An education’s value depends upon the individual’s social status and characteristics.
To the primary- or secondary-school student, an education is an event that must be put up with. They go to school because their parents tell them to do so. They learn without realizing it and when summer comes around, school is forgotten in place of friends and camp. Life is small and small is good. At most, one will worry about SAT scores and which college they might want to go to.
To the post-secondary student, an education is potentially more. It is something which must be put up with in order to earn that coveted degree. Then, off into the world they go. Naturally, this education could mean much more or much less. It is something seen as an addition to their life – personal and professional development – not their very existence.
To the parent of a school-aged child, an education is more. As they see their children go off to school, they see hope. As the report cards are brought back home a fleeting thought pervades their minds. This thought is that their child needs to do well in school in order to do well in life. They know, perhaps firsthand, that doing well in school equates into good colleges, decent employment, and a fulfilling life. Or, perhaps they know that doing poorly in school results in a life like their own, a life somewhat less than what they used to dream of.
And yet, to the incarcerated demographic, an education is potentially so much more than all of this. To the incarcerated student – the one who pursues educational development on their own volition – an education is their very hope, not of a brighter tomorrow, but of a tomorrow…period. The incarcerated student knows that the cards are stacked against them, that life will no longer be as it was back when they didn’t have a criminal record. They know that the road is steep and the nights are going to be cold. But they also know that through adversity – and a certain level of oppression – they will grow so much more and become so much more than if given an easy road to follow.
At its base, the dilemma for the incarcerated student can be shown in the difference between incarcerated student and non-incarcerated college student. The non-incarcerated college student worries about going to a community college as opposed to a state college. While the incarcerated student must worry about putting food on the table tomorrow so they, and their families, don’t starve. An inherent difference presents itself between choice and need.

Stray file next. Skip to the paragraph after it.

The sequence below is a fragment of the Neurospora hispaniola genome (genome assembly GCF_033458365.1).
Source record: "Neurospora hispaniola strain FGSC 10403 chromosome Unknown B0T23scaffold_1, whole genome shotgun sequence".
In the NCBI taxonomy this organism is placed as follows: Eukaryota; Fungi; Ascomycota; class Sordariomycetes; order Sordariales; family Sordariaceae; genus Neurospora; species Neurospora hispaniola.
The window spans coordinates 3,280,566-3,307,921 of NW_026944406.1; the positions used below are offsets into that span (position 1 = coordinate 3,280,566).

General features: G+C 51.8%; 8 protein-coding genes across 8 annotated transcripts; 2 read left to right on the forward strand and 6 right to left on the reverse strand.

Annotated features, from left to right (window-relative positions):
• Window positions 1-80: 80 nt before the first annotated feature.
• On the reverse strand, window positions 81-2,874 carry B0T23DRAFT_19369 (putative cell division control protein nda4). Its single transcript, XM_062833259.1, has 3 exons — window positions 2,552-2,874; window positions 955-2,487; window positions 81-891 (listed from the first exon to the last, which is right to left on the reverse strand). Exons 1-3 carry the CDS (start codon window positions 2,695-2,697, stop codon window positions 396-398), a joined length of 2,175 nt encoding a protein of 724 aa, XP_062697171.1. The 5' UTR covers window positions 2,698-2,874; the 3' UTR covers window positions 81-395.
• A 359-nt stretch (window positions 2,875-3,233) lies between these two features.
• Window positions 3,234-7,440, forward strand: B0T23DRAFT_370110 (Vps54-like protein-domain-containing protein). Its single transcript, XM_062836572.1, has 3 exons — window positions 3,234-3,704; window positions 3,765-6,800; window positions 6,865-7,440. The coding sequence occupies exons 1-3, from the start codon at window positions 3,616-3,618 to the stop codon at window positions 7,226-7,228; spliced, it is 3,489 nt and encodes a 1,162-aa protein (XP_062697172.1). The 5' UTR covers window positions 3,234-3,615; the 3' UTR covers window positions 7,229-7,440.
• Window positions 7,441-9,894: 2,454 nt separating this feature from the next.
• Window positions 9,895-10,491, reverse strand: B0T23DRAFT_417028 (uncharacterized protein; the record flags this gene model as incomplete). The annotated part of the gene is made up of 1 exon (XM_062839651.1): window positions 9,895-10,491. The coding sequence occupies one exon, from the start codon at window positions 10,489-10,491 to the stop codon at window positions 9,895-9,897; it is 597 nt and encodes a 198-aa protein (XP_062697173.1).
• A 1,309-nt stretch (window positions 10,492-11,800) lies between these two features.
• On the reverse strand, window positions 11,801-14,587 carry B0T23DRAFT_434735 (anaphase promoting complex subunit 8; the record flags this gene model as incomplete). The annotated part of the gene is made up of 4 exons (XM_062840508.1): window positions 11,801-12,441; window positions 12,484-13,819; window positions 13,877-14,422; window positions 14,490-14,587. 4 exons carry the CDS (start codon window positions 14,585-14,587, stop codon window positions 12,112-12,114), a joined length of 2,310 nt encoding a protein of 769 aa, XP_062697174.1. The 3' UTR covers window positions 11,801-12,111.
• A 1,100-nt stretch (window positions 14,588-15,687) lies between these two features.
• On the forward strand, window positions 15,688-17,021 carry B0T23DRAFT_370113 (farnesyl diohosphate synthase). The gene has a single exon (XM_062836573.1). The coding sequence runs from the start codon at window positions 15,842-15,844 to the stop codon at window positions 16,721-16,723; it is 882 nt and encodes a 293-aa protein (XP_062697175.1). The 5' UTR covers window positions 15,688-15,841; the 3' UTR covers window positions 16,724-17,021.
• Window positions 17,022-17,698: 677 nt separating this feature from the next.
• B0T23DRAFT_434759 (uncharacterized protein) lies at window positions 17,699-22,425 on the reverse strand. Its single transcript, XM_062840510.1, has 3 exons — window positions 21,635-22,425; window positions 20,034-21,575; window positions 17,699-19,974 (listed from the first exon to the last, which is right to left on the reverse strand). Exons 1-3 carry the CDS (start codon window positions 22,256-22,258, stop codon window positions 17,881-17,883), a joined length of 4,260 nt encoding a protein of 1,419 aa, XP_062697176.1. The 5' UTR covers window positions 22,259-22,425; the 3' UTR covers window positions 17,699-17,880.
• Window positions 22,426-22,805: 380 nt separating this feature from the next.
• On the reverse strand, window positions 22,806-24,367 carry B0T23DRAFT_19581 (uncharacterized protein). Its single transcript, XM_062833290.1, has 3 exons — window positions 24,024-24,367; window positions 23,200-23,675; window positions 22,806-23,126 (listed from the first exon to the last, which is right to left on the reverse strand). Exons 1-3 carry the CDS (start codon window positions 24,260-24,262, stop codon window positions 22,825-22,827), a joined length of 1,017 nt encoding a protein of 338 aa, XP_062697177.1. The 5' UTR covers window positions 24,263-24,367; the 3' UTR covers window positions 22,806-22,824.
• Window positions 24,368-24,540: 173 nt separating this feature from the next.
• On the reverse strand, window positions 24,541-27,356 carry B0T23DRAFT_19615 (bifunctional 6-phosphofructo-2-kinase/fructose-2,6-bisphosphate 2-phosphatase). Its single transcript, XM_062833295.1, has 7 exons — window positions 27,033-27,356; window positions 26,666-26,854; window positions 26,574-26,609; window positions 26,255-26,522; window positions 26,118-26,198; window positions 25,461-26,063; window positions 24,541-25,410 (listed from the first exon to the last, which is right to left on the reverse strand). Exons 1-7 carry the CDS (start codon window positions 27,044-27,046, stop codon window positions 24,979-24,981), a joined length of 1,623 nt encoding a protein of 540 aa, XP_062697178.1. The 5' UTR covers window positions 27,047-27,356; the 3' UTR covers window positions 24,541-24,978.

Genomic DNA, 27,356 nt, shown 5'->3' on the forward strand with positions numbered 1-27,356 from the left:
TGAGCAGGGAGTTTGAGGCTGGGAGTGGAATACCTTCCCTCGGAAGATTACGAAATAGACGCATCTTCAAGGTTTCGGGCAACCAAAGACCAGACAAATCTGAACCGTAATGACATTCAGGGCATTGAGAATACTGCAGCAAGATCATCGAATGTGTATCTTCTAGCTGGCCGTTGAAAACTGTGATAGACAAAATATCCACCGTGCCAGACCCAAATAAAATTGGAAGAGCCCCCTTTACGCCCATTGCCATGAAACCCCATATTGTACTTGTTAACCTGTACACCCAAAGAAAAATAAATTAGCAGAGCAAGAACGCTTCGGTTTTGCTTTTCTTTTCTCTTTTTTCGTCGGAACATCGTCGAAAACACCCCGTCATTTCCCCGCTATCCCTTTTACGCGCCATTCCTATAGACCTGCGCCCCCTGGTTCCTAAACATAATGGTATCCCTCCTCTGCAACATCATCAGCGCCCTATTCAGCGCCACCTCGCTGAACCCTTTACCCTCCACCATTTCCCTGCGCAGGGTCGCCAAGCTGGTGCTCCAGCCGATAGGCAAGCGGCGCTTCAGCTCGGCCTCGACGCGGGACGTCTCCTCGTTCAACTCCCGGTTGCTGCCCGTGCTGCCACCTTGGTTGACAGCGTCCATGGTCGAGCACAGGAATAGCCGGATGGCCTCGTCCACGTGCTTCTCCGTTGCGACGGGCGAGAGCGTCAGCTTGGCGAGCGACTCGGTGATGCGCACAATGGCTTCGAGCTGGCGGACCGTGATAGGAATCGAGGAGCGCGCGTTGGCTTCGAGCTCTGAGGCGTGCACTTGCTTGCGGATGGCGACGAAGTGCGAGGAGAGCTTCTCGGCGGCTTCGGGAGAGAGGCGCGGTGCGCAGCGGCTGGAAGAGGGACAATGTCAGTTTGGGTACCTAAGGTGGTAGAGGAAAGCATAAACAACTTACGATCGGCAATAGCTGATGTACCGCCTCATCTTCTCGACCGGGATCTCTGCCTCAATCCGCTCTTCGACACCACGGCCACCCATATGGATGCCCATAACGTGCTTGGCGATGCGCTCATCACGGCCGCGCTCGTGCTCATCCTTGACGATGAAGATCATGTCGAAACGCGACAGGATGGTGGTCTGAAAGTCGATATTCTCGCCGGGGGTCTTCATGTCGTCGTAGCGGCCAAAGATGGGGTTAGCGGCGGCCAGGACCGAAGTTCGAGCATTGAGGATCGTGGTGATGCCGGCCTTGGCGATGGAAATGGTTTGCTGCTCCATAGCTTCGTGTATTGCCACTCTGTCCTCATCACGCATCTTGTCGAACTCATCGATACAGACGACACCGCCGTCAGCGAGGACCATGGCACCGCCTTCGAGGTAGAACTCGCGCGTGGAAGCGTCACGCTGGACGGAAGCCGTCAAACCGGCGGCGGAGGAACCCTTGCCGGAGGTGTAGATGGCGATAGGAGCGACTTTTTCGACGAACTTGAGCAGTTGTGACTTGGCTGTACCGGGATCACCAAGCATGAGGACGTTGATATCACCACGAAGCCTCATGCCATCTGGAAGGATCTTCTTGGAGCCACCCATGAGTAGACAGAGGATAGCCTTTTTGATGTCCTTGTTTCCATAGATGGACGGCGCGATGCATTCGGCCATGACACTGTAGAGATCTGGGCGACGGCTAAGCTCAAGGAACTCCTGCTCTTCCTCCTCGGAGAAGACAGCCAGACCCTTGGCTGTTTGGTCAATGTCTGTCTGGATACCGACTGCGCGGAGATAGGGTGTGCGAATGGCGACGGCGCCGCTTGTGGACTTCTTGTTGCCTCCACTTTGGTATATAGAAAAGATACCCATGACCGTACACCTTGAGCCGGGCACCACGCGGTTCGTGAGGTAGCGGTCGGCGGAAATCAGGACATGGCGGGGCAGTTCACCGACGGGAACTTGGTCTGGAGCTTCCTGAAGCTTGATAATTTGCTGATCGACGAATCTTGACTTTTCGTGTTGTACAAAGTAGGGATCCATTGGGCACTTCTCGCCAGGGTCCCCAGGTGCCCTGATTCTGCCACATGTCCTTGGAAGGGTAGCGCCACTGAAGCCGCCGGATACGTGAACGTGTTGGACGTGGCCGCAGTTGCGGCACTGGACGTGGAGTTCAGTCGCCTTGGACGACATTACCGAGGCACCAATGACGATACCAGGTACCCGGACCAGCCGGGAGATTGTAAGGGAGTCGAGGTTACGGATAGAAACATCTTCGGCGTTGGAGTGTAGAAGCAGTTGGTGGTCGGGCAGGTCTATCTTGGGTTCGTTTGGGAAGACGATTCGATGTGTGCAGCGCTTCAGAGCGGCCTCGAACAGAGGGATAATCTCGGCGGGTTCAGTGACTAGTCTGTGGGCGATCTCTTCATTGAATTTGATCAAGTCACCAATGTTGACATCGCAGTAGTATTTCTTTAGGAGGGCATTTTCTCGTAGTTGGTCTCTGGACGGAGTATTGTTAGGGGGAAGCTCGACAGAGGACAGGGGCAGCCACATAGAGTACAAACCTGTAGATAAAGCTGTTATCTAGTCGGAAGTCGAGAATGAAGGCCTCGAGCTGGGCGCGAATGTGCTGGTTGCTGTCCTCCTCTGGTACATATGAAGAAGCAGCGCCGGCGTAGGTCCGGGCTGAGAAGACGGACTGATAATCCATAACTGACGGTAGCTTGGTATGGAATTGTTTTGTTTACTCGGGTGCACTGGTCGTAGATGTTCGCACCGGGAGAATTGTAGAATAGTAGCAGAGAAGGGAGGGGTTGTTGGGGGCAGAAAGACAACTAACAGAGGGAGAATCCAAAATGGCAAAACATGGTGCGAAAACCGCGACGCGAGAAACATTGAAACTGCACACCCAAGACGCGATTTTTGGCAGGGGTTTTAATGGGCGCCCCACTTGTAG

This difference is illustrated thusly: The non-incarcerated student chooses to go to college so they can live the kind of life they want to. The incarcerated student needs to go to school in order to survive and compete in the economic marketplace against others who are more, or even less, qualified than themselves. After all, the existence of a criminal record has a muting effect. All educational accomplishments coupled with a criminal record are made somewhat less because of past transgressions, a certain moral turpitude is assumed because of their record. This is regardless of personal growth or academic/professional development.
As such, the value of an education differs markedly according to an individual’s background. Unfortunately, incarcerated students – prisoners – are the most disenfranchised demographic. Perhaps because of the smorgasbord of obstacles in their way, they are the only ones to realize how important an education is. Perhaps not. What is clear is that these people, incarcerated students, have a tough road to follow, a road filled with potholes and “do not enter” signs which are not in the path of non-incarcerated students. What is clear is that the incarcerated student values a higher education, has to fight injustice to obtain one, and if the student succeeds and earns that coveted degree, is a changed person.
After reflecting upon this, I suppose the question isn’t: “What is the value of an education to a disenfranchised demographic?” But: “What American in their right mind would hold a higher education out of reach of a group of people who are willing to work, grow, change, and succeed?” The sad answer – to date – is: Every American of voting age in 1994. For it was this group of voters, who, in 1994, allowed their elected representatives to ban Pell Grants, the most basic needs-based form of student aid, from prisoners: The most disenfranchised demographic in American society. The impact of this event is still being felt to this day.